Surprise a beekeeper over the holiday period. Check out the PerfectBee Gift Guide for Beekeepers.
As a crafty creative type, I’ve tried a lot of hobbies. Knitting? Check (just don’t look in my closet at my three unfinished scarves). Cooking? Oh yeah. I can sauté, braise, truss and season with the best of them, thanks to the Internet’s great abundance of recipe comment sections and how-to YouTube videos.
I’m constantly on the lookout for fun DIY projects, and I don’t even beat myself up if they become instant fodder for “Nailed It” memes. It’s all in good fun.
But somehow, becoming a beekeeper seems a little scarier than my latest wine-cork coaster project. First, there’s the planning and preparation that goes into setting up a successful hive. It’s not quite as easy as chatting with your local craft store salesperson and filling up your cart with hot glue and knitting needles. Plus, it’s intimidating to have little bee lives in my (entirely inexperienced) hands. If there’s one thing that I’ve learned, it’s that bees are amazing creatures, deserving of our thanks, appreciation, and tender loving care. What if I somehow hurt them or fail miserably trying to care for them?
Just ask my latest houseplant about my caregiving abilities.
In spite of all of my doubts, I can’t help but be entranced by the idea of a working, living ecosystem in my very own backyard. The science is fascinating, and the rewards enticing (sweet, delicious, honey!). Like How-To cooking videos, there’s an abundance of resources on the Internet, and even apps to help you connect with your local beekeeping community if you have questions. It seems (dare I say) imaginable, even reasonable to care of a hoard of buzzing, potentially welt-producing creatures in my backyard.
For those like me who are secretly thinking to themselves, “Can I really be a beekeeper?” while they consider all the rewards of beekeeping, here are five questions to consider.
Beekeeping is not for those afraid of a few bee bites. Of course, you can take precautions and invest all the proper equipment, but my guess is that a sting once in awhile is part of the equation (call it a rite of passage). The thicker your skin, the better: total fear isn’t something that you want to experience during your fun new hobby. And bee allergies aren’t anything to scoff at: swelling, itchiness, dizziness, and in some cases even life-threatening symptoms can seriously detract from the love of your hobby. If you’ve never been stung, it may be worthwhile to be tested for bee allergies before investing in a hive.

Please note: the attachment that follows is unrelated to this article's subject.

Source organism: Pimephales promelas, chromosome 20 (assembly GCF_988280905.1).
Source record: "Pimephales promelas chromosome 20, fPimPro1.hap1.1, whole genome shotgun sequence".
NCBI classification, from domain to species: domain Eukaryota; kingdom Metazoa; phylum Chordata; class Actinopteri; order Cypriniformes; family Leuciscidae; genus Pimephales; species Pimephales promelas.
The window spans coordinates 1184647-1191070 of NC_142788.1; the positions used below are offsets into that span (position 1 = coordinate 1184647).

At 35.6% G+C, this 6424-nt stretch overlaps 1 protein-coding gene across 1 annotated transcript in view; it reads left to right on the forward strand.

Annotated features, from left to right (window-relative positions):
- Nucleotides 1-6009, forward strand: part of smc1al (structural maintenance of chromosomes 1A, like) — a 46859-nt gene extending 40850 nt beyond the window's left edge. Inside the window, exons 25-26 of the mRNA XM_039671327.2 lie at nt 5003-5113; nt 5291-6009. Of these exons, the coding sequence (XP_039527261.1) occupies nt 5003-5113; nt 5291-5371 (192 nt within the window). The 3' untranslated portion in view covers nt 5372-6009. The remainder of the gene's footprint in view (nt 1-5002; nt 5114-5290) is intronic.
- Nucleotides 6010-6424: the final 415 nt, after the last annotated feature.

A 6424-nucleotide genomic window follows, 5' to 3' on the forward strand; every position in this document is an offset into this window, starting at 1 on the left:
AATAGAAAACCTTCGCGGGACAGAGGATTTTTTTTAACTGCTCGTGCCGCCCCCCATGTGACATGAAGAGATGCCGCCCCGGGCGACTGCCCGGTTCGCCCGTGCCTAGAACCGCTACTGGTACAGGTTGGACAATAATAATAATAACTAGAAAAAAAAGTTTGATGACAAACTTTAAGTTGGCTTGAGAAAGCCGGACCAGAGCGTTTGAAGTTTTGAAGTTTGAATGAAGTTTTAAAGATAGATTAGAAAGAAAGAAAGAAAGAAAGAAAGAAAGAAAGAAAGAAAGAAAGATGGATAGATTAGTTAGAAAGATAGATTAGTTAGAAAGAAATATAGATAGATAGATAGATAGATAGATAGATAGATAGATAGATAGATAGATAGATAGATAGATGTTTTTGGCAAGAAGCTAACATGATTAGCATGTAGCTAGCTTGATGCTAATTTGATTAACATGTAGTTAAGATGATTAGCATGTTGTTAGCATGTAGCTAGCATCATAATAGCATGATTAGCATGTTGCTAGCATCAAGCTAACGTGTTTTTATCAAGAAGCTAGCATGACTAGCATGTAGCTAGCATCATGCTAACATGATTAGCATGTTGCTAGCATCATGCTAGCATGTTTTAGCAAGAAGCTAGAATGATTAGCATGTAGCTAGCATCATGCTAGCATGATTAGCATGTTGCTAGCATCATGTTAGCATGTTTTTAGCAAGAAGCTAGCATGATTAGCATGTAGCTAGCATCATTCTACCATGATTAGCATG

Raspberry muffins, homemade granola, or coupons for free babysitting: think about what may sweeten the deal for the neighbors who have a front row seat to your new hobby. If you are living in close quarters, it’s only fair to include your neighbors and family members in your beekeeping conversations. After all, you need a place to put your bees, and beehives can be intimidating for the uninitiated.
The good news is you don’t need a ton of space to have a productive, honey-producing hive, so it’s possible that your neighbors won’t experience much bee-related activity. Plus, hedges and fences can provide an “out of sight, out of mind” feel. Still, a few jars of honey never hurt as a thank-you. Don’t forget to check your local zoning laws, too: the last thing you want to find out as you are installing your bees is that you can’t keep them where you had planned.
There’s definitely a scientific aspect to beekeeping that the happiest beekeepers seem to embrace (and even obsess over). Studying every scientific detail of your mini-ecosystem will make you a better beekeeper and help you to better enjoy your new hobby. It’s likely that you will run into a few issues during your beekeeping journey that will need to be investigated. If trudging to the library and scouring the beekeeping section for advice and answers sounds less like a chore and more like your idea of a fun Saturday afternoon, beekeeping might be the perfect hobby for you. As an enduring library-dweller and student at heart, I think I can answer an emphatic “yes” to this one.
While you wouldn’t necessarily think of beekeeping as a group activity, for the beginning beekeeper, seasoned beekeeping advice is critical for success. Does your town have a local beekeeping association? How do you feel about creating fast friendships with some bee mentors? For me, this part sounds fun. Sometimes it’s easy to get stuck in a social rut, frequenting the same places with the same people. Beekeeping would be a fun excuse to join a new network of like-minded, most likely very cool people who are interested in many of the same things that I am. Sharing the highs and lows of my beekeeping operation over a cup of coffee would be part of the fun for me, and it would be great to hear the perspective of someone who has been there.
While my previous hobbies have been known to rack up quite the bill at my local craft store, beginning a beekeeping operation definitely requires a significant investment. PerfectBee’s Beehive And Equipment Choices In-Depth articles puts the initial start-up costs at $700-1,000: an amount that will likely be noticed by my significant other from our checking account. Here too, there’s good news: after the initial purchase, a well-maintained hive can last a very long time (even up to thirty years!), meaning that the costs to keep your beehive operational will be far less after the first year. I think I would buy a few pieces of equipment at a time (or set aside the money in a separate account), so that the bill doesn’t hit me all at once. When you think about it, $700 over 12 months is only about $60 each month: manageable!
So, how did your answers stack up to these questions? What do you think about becoming a beekeeper? What makes you nervous about your foray into beekeeping?